Erythema multiforme in children. Response to treatment with systemic corticosteroids

Br J Dermatol. 1976 Aug;95(2):181-6. doi: 10.1111/j.1365-2133.1976.tb00824.x.


It is generally accepted that the correct treatment for patients with severe erythema multiforme is systemic corticosteroids. This paper is a review of thirty-two paediatric patients with severe erythema multiforme (Stevens-Johnson syndrome) who were treated with either large doses of systemic corticosteroids or supportive care only. Those patients treated with steroids did not recover sooner than those treated in other fashions and the steroid treated group had a significant incidence of medical complications. This retrospective study proves nothing but it does suggest that treatment of patients with the Stevens-Johnson syndrome with systemic corticosteroids may be associated with significant side effects and prolonged recovery.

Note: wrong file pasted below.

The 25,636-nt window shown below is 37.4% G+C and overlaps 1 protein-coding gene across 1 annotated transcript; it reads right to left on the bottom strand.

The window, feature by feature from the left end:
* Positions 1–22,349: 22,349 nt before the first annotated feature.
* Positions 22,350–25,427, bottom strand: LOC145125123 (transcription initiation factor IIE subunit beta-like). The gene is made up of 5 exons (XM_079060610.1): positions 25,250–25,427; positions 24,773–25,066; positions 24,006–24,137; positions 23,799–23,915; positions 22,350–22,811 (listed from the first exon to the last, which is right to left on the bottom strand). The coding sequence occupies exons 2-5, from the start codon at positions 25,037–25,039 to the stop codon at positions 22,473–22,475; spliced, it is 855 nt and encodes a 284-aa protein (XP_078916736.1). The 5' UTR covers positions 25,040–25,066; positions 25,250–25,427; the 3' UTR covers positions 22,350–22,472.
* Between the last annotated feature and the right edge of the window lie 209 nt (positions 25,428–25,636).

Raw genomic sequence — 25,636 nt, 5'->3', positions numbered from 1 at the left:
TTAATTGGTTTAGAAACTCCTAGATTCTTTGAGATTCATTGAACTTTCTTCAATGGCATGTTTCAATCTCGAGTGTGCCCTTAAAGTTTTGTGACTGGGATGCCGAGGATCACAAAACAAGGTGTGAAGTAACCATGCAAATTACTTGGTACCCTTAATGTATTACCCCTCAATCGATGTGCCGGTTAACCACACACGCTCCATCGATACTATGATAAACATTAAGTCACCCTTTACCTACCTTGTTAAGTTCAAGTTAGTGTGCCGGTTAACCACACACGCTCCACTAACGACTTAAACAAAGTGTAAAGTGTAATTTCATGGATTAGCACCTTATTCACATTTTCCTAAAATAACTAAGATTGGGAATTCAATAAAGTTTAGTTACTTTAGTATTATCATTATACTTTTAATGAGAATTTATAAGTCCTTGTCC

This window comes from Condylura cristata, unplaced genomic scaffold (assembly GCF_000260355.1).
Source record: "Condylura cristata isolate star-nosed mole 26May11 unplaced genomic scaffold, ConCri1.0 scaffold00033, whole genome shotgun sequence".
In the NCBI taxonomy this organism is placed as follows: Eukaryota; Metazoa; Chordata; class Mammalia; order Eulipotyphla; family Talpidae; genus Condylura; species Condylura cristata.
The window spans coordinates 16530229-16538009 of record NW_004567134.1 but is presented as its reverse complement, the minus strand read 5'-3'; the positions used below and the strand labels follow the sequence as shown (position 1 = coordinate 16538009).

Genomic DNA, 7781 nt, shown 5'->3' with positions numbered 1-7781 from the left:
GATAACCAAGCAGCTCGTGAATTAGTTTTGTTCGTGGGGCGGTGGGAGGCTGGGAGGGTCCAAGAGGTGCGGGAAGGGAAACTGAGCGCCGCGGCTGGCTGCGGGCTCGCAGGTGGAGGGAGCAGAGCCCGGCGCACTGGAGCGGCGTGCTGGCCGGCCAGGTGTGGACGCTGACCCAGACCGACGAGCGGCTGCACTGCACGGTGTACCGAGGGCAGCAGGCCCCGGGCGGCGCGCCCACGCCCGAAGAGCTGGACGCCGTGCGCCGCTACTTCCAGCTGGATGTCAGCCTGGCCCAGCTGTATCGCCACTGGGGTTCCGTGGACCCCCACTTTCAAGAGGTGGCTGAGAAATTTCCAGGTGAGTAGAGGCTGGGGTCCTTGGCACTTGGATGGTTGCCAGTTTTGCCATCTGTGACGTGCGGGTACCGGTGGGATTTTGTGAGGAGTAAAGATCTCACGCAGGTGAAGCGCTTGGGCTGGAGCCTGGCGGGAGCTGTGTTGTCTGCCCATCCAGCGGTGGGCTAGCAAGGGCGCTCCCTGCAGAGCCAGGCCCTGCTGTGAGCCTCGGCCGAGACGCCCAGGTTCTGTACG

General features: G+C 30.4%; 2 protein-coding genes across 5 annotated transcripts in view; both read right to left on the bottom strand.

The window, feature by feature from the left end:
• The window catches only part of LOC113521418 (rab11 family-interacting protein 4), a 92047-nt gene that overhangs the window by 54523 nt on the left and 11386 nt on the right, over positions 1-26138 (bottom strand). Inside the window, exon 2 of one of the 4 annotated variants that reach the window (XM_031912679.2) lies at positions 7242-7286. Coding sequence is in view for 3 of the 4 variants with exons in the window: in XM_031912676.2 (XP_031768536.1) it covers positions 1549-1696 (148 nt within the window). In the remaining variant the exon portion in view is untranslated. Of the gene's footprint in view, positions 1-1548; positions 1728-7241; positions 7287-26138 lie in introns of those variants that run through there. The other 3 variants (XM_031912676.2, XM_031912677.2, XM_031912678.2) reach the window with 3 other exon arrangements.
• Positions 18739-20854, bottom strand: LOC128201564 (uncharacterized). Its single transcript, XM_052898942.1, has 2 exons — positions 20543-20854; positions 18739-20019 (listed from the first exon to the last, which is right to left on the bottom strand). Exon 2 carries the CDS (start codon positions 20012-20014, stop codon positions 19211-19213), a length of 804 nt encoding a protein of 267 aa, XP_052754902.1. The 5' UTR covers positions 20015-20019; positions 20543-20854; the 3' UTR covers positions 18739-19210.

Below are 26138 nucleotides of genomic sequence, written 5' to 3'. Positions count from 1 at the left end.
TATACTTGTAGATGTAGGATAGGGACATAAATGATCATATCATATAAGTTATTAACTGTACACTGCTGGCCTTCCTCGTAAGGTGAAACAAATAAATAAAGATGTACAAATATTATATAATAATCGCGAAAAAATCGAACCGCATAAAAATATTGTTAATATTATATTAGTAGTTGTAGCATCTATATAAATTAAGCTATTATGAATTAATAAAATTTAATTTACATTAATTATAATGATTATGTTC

Publication types

  • Comparative Study

MeSH terms

  • Adolescent
  • Adrenal Cortex Hormones / administration & dosage*
  • Adrenal Cortex Hormones / adverse effects
  • Adrenal Cortex Hormones / therapeutic use
  • Child
  • Child, Preschool
  • Female
  • Humans
  • Infant
  • Length of Stay
  • Male
  • Stevens-Johnson Syndrome / complications
  • Stevens-Johnson Syndrome / drug therapy*


  • Adrenal Cortex Hormones